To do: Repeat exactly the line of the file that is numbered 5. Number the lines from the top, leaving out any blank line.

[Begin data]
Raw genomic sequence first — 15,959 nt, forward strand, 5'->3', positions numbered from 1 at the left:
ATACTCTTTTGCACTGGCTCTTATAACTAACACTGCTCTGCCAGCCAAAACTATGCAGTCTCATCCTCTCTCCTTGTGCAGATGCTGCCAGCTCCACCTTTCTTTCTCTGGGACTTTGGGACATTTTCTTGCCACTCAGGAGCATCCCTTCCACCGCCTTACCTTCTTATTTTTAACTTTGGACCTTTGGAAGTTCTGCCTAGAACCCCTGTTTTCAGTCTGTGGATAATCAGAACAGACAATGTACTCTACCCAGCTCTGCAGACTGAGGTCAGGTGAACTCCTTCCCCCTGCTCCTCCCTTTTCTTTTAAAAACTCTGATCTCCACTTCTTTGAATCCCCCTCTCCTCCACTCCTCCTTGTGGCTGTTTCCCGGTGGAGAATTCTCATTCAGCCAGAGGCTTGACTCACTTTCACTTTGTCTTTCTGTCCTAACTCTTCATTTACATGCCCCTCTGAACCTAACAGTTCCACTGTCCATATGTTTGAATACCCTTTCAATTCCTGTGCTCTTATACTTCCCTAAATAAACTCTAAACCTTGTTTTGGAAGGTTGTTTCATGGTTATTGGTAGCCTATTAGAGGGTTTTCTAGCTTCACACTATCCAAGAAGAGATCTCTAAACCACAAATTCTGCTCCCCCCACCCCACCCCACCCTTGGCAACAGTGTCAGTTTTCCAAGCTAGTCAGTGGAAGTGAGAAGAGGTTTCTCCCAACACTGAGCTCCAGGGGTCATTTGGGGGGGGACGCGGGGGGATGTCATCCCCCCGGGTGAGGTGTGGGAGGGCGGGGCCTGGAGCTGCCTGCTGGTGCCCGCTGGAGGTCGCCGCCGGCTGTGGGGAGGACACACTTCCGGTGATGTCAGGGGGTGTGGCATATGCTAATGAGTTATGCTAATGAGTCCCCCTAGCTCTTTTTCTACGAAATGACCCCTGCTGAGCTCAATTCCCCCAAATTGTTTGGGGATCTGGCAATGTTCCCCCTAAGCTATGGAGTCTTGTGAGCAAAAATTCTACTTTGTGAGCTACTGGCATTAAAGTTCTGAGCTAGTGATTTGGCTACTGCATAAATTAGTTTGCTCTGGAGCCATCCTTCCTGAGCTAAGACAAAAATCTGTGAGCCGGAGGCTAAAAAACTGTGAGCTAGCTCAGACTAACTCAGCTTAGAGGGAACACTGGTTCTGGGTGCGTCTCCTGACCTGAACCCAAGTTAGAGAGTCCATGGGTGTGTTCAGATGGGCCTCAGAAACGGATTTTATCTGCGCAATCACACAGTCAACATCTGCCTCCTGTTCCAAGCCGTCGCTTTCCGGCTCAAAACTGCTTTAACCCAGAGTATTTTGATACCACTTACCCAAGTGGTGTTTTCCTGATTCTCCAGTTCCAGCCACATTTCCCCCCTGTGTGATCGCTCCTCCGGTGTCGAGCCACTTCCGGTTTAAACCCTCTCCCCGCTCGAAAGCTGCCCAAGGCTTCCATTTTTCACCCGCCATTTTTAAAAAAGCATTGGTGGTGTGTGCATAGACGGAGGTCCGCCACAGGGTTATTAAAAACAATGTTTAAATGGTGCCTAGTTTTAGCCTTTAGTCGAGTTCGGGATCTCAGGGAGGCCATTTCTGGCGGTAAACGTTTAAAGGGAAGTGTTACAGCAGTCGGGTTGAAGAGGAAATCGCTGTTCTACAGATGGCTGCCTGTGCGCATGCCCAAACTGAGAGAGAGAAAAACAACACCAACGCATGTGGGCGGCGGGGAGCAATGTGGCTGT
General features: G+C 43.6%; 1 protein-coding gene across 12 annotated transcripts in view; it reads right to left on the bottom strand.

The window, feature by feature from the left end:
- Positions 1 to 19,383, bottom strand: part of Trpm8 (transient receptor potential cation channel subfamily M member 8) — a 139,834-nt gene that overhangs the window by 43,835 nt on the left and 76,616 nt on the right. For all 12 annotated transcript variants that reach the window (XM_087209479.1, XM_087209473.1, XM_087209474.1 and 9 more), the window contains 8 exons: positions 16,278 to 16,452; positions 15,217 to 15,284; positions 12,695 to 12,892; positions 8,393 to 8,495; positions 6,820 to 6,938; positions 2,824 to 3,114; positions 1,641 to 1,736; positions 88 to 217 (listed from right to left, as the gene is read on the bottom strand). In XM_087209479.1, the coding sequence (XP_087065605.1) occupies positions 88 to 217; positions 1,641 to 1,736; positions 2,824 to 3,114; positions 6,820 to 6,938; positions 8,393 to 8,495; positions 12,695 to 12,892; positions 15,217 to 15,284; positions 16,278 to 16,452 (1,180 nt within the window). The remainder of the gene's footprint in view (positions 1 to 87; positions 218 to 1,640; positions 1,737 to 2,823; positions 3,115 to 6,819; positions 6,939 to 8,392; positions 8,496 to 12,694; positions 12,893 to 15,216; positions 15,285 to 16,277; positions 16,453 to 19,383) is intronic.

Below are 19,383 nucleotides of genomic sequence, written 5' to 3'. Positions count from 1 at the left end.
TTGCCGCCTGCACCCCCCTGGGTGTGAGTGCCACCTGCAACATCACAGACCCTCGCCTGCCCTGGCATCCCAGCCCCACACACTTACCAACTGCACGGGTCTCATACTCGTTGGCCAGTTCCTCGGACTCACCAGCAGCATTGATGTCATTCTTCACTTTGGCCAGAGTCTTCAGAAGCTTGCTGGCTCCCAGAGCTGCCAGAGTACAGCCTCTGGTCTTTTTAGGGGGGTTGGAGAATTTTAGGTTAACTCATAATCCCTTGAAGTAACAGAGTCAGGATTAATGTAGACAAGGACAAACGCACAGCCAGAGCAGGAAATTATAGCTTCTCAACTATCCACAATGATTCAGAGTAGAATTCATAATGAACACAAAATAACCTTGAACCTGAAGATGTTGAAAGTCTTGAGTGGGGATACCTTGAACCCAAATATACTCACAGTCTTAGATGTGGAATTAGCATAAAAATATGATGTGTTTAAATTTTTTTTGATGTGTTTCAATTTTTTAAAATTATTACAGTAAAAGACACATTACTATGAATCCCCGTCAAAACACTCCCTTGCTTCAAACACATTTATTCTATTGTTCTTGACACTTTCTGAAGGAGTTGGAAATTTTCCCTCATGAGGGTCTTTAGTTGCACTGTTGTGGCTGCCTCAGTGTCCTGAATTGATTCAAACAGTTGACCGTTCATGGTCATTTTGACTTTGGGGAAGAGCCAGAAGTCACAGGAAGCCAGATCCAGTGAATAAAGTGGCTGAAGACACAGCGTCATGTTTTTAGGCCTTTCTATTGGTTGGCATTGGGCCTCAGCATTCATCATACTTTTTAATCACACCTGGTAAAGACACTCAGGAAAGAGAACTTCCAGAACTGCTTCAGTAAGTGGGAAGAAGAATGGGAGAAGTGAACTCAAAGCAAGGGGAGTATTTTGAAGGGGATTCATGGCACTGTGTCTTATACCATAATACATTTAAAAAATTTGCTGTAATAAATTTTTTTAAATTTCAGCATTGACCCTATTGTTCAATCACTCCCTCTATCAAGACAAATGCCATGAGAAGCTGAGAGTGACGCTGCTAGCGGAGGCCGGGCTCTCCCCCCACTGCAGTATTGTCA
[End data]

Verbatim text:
- Positions 1 to 19,383, bottom strand: part of Trpm8 (transient receptor potential cation channel subfamily M member 8) — a 139,834-nt gene that overhangs the window by 43,835 nt on the left and 76,616 nt on the right. For all 12 annotated transcript variants that reach the window (XM_087209479.1, XM_087209473.1, XM_087209474.1 and 9 more), the window contains 8 exons: positions 16,278 to 16,452; positions 15,217 to 15,284; positions 12,695 to 12,892; positions 8,393 to 8,495; positions 6,820 to 6,938; positions 2,824 to 3,114; positions 1,641 to 1,736; positions 88 to 217 (listed from right to left, as the gene is read on the bottom strand). In XM_087209479.1, the coding sequence (XP_087065605.1) occupies positions 88 to 217; positions 1,641 to 1,736; positions 2,824 to 3,114; positions 6,820 to 6,938; positions 8,393 to 8,495; positions 12,695 to 12,892; positions 15,217 to 15,284; positions 16,278 to 16,452 (1,180 nt within the window). The remainder of the gene's footprint in view (positions 1 to 87; positions 218 to 1,640; positions 1,737 to 2,823; positions 3,115 to 6,819; positions 6,939 to 8,392; positions 8,496 to 12,694; positions 12,893 to 15,216; positions 15,285 to 16,277; positions 16,453 to 19,383) is intronic.